3   +   8   =  

How is it that the smallest games pack the biggest emotional punches? What Remains of Edith Finch, Gone Home, and The Unfinished Swan all immediately come to mind when I think about A Mortician’s Tale. Games dealing with challenging and emotional subjects in unique ways that come close to demonstrating what games can be, in stark contrast to what so many assume games are.

Of the games mentioned above, A Mortician’s Tale is the shortest. Running at only an hour long, it never overstays its welcome or becomes tedious; Tale hits the sweet spot and remains engaging throughout. You take on the role of Charlie, a young woman who has just started work at a family-run funeral home in her community–it’s not her family’s business but the welcome you receive is warm and familial.

Throughout the course of the story, you prepare deceased people for their funerals and then attend said funerals to pay your respects. All the while, you stay in communication with your employer, who provides instructions for each body; your best friend, who has just taken a job at a museum; and your co-worker, who brings a gallows humour that will be all to familiar to anyone who works in close proximity to death or to trauma. The story is simple, cyclical, and short, with a clear line from start to finish that doesn’t require decisions to be made by the player. You’re guided, step by step, through the preparation of each body that you come to.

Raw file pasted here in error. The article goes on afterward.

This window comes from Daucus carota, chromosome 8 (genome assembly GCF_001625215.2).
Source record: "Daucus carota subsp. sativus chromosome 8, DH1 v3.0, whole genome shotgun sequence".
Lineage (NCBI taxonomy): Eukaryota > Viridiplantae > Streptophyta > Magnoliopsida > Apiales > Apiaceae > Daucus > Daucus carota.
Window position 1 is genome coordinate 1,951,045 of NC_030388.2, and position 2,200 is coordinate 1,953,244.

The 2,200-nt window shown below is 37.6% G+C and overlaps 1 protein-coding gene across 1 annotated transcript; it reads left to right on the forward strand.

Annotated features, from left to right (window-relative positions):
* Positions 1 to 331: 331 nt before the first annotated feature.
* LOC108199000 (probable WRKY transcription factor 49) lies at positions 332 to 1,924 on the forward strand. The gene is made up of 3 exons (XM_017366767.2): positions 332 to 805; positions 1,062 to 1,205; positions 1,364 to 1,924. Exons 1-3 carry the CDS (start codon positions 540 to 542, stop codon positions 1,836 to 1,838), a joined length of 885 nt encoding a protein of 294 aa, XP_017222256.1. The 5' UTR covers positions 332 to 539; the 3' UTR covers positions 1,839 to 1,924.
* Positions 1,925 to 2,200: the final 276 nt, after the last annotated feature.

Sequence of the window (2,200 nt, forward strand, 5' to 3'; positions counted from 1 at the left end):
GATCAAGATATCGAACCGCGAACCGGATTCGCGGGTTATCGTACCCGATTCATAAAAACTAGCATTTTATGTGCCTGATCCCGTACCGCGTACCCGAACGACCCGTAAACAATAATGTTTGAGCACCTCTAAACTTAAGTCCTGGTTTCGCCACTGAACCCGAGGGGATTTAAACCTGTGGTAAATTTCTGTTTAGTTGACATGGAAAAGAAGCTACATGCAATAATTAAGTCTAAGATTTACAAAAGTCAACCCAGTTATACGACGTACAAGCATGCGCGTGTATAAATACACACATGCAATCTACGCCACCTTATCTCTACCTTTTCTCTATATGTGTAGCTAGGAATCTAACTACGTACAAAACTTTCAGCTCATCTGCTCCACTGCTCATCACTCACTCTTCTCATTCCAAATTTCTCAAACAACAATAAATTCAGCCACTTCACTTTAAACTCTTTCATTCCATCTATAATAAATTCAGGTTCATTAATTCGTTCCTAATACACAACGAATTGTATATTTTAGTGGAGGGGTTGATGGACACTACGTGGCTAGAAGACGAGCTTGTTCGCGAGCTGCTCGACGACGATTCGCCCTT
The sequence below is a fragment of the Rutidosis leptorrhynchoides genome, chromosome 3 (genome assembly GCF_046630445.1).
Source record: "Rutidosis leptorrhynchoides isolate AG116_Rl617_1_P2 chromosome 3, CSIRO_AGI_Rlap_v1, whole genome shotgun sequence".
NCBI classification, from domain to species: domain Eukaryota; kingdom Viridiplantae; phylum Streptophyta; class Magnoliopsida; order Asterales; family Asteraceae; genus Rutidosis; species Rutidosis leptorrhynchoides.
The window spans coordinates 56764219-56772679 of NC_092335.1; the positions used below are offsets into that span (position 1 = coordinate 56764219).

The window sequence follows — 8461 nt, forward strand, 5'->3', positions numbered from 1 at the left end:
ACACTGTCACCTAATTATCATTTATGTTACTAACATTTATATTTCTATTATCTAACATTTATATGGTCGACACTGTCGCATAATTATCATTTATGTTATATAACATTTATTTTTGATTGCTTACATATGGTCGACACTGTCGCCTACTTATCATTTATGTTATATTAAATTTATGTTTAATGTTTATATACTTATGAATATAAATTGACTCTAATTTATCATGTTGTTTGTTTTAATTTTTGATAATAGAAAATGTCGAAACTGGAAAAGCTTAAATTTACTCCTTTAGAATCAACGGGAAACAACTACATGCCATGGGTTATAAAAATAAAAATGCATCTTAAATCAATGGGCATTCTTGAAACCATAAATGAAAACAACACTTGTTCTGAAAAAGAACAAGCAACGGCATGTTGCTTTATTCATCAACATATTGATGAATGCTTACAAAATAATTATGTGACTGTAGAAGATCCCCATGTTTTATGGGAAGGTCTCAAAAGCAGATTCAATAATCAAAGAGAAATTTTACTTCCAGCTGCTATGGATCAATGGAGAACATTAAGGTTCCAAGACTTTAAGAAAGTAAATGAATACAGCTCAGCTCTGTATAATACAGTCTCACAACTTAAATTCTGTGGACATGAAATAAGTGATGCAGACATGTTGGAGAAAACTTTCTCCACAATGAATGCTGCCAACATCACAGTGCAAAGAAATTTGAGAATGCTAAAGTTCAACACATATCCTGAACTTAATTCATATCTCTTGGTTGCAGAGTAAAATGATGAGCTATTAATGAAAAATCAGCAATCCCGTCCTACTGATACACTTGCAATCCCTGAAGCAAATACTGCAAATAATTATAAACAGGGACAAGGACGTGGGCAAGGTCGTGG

What makes Mortician’s Tale shine is the way that it deals with death, and the way that it uses its mechanics to talk about death in ways that we often do not. Death is not a choice–there are no branching storylines when it comes to death; the way gameplay unfolds is representative of the entire theme. One way or another, the road ends at the same place. No matter how we go, when the end comes, it just comes. Mortician’s Tale reflects this–there is almost a monotony to death. Each day a new body comes in, is prepared, and then there is a funeral. Things simply are the way that they are, and it is up to the rest of us to figure it out as we move forward.

// A Mortician’s Tale, Laundry Bear Games

So often when we portray death we portray the tragedy of it, the suffering and grieving that families go through. In painstaking detail we see the tearful goodbyes and the trauma caused by loss. Even in programs like Haunting of Hill House or Six Feet Under where we see depictions of morticians, they are often morose or tragic figures. Instead, Mortician’s Tale has one of the most unique presentations of death that I’ve seen in media, interactive or otherwise.

Charlie is passionate about providing dignity and peace to families and to the deceased. Cremated or embalmed, she provides a consistent and gentle service to those who end up on her table. In most cases, there is a Charlie involved in our deaths, too, in some fashion or another. These are the silent, behind-the-scenes people who do a job that most of us wouldn’t be able to, providing a service to families that need to make a difficult time at least slightly more manageable.